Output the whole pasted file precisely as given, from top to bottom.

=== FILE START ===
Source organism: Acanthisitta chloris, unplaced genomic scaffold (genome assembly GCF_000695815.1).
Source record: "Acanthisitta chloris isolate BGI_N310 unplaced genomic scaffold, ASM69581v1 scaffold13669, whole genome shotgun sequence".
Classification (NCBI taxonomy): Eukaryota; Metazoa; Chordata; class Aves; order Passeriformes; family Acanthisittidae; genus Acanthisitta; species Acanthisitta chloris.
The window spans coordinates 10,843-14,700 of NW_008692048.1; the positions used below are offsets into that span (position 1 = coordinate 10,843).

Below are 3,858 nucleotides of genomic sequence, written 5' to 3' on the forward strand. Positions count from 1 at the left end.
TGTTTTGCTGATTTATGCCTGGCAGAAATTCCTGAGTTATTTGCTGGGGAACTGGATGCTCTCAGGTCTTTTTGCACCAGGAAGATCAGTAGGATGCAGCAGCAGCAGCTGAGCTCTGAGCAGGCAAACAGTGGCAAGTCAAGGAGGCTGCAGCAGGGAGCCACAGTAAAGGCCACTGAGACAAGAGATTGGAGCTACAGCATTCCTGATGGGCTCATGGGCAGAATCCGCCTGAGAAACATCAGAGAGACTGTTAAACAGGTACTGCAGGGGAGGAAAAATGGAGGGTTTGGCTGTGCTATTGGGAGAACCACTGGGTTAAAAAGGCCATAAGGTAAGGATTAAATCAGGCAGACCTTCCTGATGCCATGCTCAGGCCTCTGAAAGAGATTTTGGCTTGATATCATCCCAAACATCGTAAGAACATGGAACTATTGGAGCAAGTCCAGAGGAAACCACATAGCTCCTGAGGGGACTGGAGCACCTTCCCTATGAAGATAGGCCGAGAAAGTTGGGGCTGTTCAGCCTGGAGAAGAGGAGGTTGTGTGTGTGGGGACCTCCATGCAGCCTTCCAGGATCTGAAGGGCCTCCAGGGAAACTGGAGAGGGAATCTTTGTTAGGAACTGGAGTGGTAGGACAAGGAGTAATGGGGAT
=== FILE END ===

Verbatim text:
Source organism: Acanthisitta chloris, unplaced genomic scaffold (genome assembly GCF_000695815.1).
Source record: "Acanthisitta chloris isolate BGI_N310 unplaced genomic scaffold, ASM69581v1 scaffold13669, whole genome shotgun sequence".
Classification (NCBI taxonomy): Eukaryota; Metazoa; Chordata; class Aves; order Passeriformes; family Acanthisittidae; genus Acanthisitta; species Acanthisitta chloris.
The window spans coordinates 10,843-14,700 of NW_008692048.1; the positions used below are offsets into that span (position 1 = coordinate 10,843).

Below are 3,858 nucleotides of genomic sequence, written 5' to 3' on the forward strand. Positions count from 1 at the left end.
TGTTTTGCTGATTTATGCCTGGCAGAAATTCCTGAGTTATTTGCTGGGGAACTGGATGCTCTCAGGTCTTTTTGCACCAGGAAGATCAGTAGGATGCAGCAGCAGCAGCTGAGCTCTGAGCAGGCAAACAGTGGCAAGTCAAGGAGGCTGCAGCAGGGAGCCACAGTAAAGGCCACTGAGACAAGAGATTGGAGCTACAGCATTCCTGATGGGCTCATGGGCAGAATCCGCCTGAGAAACATCAGAGAGACTGTTAAACAGGTACTGCAGGGGAGGAAAAATGGAGGGTTTGGCTGTGCTATTGGGAGAACCACTGGGTTAAAAAGGCCATAAGGTAAGGATTAAATCAGGCAGACCTTCCTGATGCCATGCTCAGGCCTCTGAAAGAGATTTTGGCTTGATATCATCCCAAACATCGTAAGAACATGGAACTATTGGAGCAAGTCCAGAGGAAACCACATAGCTCCTGAGGGGACTGGAGCACCTTCCCTATGAAGATAGGCCGAGAAAGTTGGGGCTGTTCAGCCTGGAGAAGAGGAGGTTGTGTGTGTGGGGACCTCCATGCAGCCTTCCAGGATCTGAAGGGCCTCCAGGGAAACTGGAGAGGGAATCTTTGTTAGGAACTGGAGTGGTAGGACAAGGAGTAATGGGGAT